The Migros Cultural Percentage Story Lab is writing future film history. The development project is supporting the development of ideas for movies, series, virtual reality, games and much more. 224 projects were submitted this spring - 13 ideas are now being supported. In this interview, Nadine Adler Spiegel, the project leader, explains how long it takes for a project of this nature to make it to the screen - and gives a first sneak peek at the topics.
Migros Culture Percentage is an important funder of the Swiss filmmaking scene.
Why has the funding been consolidated into a new format?
In the last ten years we have continuously developed the promotion of ideas for feature films . From the high level of demand and what key stakeholders in the sector were saying, we could see, how effective support in the early development of the material can be. As financial support is often offered only at the production stage, ideas development doesn't get the breathing room it needs. Nevertheless, we sense that the sector is keen to experiment. With Story Lab we are anticipating this development.
What does this funding mean for the scene?
It creates the space people need to experiment and try out things. In that way, we improve not only the content but also the exchange of ideas between individual players from inside and outside the sector.
We sense that the sector is keen to experiment. With Story Lab we are anticipating this development.
Nadine Adler Spiegel, Director Story Lab
The first call for submissions took place in April. What sort of response did you get?
We found that we really can bridge a gap in the funding landscape here - we were overwhelmed by the response. The 224 submissions greatly surpassed our expectations. I am particularly pleased that we received some really bold and innovative applications covering every format: for digital mini-series, documentaries, cross-media projects every bit as much as for feature films.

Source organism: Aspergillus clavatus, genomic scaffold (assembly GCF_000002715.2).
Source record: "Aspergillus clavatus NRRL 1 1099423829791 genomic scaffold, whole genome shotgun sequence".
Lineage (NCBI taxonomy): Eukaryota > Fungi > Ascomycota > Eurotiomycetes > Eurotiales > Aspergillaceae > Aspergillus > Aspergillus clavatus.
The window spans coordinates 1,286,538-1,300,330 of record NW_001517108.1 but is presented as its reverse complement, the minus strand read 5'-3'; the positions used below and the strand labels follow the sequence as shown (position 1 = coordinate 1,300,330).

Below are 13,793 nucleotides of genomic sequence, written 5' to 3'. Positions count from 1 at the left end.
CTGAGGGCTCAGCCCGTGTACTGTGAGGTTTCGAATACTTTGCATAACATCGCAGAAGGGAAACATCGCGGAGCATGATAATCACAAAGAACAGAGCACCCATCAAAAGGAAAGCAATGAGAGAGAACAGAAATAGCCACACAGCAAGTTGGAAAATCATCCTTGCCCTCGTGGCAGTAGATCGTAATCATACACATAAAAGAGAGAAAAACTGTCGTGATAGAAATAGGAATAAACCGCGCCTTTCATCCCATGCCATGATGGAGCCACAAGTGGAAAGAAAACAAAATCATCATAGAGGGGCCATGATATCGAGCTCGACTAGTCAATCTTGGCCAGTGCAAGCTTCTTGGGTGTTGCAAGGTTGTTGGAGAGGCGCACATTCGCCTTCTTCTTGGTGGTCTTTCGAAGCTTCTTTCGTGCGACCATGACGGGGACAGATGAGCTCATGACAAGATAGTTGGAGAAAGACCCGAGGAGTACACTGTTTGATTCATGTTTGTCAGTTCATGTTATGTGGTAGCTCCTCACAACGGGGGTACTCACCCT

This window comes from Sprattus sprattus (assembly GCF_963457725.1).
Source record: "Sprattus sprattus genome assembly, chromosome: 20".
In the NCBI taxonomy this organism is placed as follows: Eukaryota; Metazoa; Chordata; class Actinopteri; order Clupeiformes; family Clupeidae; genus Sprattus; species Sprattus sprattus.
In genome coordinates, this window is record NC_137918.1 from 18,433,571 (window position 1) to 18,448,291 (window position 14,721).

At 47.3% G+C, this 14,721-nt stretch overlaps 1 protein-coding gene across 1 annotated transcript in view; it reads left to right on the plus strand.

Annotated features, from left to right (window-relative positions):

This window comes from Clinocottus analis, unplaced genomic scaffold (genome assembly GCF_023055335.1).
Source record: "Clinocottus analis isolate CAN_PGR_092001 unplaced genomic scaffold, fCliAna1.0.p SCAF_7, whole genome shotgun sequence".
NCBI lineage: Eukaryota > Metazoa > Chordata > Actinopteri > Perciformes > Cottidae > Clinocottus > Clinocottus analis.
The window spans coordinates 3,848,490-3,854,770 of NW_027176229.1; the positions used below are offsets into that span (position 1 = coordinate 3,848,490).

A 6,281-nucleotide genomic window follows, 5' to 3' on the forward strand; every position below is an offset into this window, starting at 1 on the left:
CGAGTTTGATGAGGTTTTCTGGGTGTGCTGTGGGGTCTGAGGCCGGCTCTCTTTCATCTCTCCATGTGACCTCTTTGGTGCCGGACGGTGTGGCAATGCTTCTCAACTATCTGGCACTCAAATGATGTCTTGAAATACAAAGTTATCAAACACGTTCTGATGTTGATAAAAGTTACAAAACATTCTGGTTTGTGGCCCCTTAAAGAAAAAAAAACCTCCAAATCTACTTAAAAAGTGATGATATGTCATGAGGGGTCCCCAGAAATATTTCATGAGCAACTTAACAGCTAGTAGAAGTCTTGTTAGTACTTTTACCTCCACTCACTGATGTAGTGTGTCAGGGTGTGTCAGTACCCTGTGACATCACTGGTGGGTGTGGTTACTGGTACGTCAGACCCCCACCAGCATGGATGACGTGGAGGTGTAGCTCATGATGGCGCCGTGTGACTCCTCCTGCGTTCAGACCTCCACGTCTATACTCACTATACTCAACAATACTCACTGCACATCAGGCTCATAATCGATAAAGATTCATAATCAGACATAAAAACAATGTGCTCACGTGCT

In order to take account of the problems of unconscious bias, the submissions were anonymised for the jury. Did it work?
Yes, it worked remarkably well. The 13 projects selected cover ideas from people already established in the sector as well as from newcomers; and from women as well as men. The creatives were very appreciative of the process. The feedback to date has been nothing but positive. I could well believe that anonymising the judging procedure in the development phase will catch on in Switzerland and other funding institutions will adopt it too.
So, what are the audio-visual experiences that will be coming our way - and when?
It takes between two and five years to develop an idea through to production. And a project can change substantially during this time. But the spread of topics we have currently in development is fantastic: from living on an Alpine farm to European space travel; from the history of Zurich's drug scene to a replay of Churchill's Zurich address in virtual reality. In addition, the programme includes some very pressing, highly topical issues: female sexuality freed from taboos, how to deal with the refugee crisis, coping with everyday life as a severely disabled person and the experience of being a homosexual in a Muslim family. I am already looking forward to discovering all these projects on the big - or small - screen; and to being transported by these immersive, cross-media stories.
Migros has a long tradition of film sponsorship:
Its founder, Gottlieb Duttweiler, took a stake in Praesens Film AG back in 1943 - and since 1965 the Migros Culture Percentage has taken a systematic yet innovative approach to supporting domestic film-making. And now, in 2021, a new chapter is starting in film sponsorship: the Migros Culture Percentage Story Lab.
Photo / Stage: Story Lab, Cyrille Drevon © Maskarade Productions
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